کد مقاله کد نشریه سال انتشار مقاله انگلیسی ترجمه فارسی نسخه تمام متن
4438044 1620337 2016 7 صفحه PDF سفارش دهید دانلود رایگان
عنوان انگلیسی مقاله ISI
Quantifying short-term and long-term health benefits of attaining ambient fine particulate pollution standards in Guangzhou, China
ترجمه فارسی عنوان
اندازه‌گیری منافع بهداشتی کمی کوتاه مدت و بلندمدت دستیابی به استانداردهای آلودگی ذرات ریز محیط در گوانگژو، چین
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موضوعات مرتبط
مهندسی و علوم پایه علوم زمین و سیارات علم هواشناسی
چکیده انگلیسی


• Significant associations were observed between PM2.5 and mortality in Guangzhou.
• Attaining daily standard of PM2.5 would prevent 143 natural deaths each year.
• Attaining annual PM2.5 standard would avoid 3875 natural deaths in Guangzhou.

In 2012, Chinese Environmental Bureau modified its National Ambient Air Quality Standards to include fine particulate matter (PM2.5). Recent air pollution monitoring data shows that numerous locations have exceeded this standard, which may have resulted in avoidable adverse health effects. For example, among the 74 Chinese cities with PM2.5 monitoring data in 2013, only three cities attained the annual air quality standard (35 μg/m3). This study aimed to quantify the potential short- and long-term health benefits from achieving the Chinese ambient air quality standard and WHO’s air quality objectives. A generalized additive model was used to estimate the short-term association of mortality with changes in daily PM2.5 concentrations, based on which we estimated the potential premature mortality reduction that would have been achieved during the period of 2012–2015 if the daily air quality standard had been met in Guangzhou, China; we also estimated the avoidable deaths if attaining the annual air quality standard using the relative risk obtained from a previous cohort study. During the study period, there were 160 days exceeding the national daily PM2.5 standard (75 μg/m3) in Guangzhou, and the annual average concentration (47.7 μg/m3) was higher than the air quality standard of 35 μg/m3. Significant associations between PM2.5 and mortality were observed. An increase of 10 μg/m3 in PM2.5 was associated with increases in daily death counts of 0.95% (95% CI: 0.56%, 1.34%) in natural mortality, 1.31% (95% CI: 0.75%, 1.87%) in cardiovascular mortality, and 1.06% (95% CI: 0.19%, 1.94%) in respiratory mortality. The health benefits of attaining the national daily air quality standard of PM2.5 (75 μg/m3) would have prevented 143 [95% confidence interval (CI): 84, 203] fewer natural deaths, including 84 (95% CI: 48, 121) fewer cardiovascular deaths and 27 (95% CI: 5, 49) fewer respiratory deaths. Had the annual PM2.5 levels been reduced to 35 μg/m3, an estimated 3875 (95% CI: 1852, 6074) natural deaths, 2378 (95% CI: 800, 4230) cardiovascular deaths, and 227 (95% CI: -437, 1033) respiratory deaths could have been prevented. Even greater substantial mortality reductions could be achieved if the WHO’s air quality objectives were met. Our study suggests that air pollution is significantly associated with mortality in Guangzhou, and more stringent air quality standards would significantly reduce air pollution-related premature mortality.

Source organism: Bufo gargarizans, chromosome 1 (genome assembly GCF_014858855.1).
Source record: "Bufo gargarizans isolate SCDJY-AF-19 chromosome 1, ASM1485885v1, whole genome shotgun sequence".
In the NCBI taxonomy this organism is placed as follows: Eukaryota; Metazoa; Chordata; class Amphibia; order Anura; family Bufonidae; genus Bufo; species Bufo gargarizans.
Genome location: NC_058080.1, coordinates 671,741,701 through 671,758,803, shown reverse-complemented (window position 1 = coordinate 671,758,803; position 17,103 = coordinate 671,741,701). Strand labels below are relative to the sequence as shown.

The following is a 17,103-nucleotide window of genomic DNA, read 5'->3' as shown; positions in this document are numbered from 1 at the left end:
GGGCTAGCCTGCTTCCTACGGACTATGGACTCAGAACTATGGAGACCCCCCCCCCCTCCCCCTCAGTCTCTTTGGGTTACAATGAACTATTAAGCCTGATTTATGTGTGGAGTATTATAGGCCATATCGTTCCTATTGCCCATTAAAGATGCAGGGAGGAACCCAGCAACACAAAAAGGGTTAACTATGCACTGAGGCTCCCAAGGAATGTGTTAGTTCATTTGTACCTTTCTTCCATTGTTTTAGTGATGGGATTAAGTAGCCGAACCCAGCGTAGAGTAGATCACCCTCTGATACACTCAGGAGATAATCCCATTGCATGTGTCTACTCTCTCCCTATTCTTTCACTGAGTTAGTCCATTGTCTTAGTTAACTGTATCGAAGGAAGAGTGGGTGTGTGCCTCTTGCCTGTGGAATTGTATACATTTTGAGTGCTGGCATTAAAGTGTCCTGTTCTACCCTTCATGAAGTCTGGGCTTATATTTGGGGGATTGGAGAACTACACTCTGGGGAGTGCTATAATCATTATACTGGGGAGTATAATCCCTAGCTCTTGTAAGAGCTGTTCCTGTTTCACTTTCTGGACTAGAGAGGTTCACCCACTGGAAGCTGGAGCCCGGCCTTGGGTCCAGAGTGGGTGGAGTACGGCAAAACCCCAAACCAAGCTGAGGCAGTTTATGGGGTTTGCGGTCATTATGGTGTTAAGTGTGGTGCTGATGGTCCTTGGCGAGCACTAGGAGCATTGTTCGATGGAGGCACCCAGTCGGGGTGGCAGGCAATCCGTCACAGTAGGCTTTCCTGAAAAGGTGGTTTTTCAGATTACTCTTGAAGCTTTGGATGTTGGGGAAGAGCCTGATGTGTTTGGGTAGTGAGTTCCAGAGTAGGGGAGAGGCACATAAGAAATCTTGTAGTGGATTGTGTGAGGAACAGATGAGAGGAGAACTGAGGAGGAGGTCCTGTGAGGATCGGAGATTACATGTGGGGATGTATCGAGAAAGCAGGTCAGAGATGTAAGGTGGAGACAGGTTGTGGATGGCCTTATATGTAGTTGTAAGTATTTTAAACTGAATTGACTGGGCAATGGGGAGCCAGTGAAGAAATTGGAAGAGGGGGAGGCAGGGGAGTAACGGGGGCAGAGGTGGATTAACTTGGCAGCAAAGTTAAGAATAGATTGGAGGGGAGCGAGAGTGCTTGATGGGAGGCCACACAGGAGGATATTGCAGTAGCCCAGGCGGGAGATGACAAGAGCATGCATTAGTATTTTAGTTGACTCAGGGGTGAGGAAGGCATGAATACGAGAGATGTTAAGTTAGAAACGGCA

ناشر
Database: Elsevier - ScienceDirect (ساینس دایرکت)
Journal: Atmospheric Environment - Volume 137, July 2016, Pages 38–44
نویسندگان
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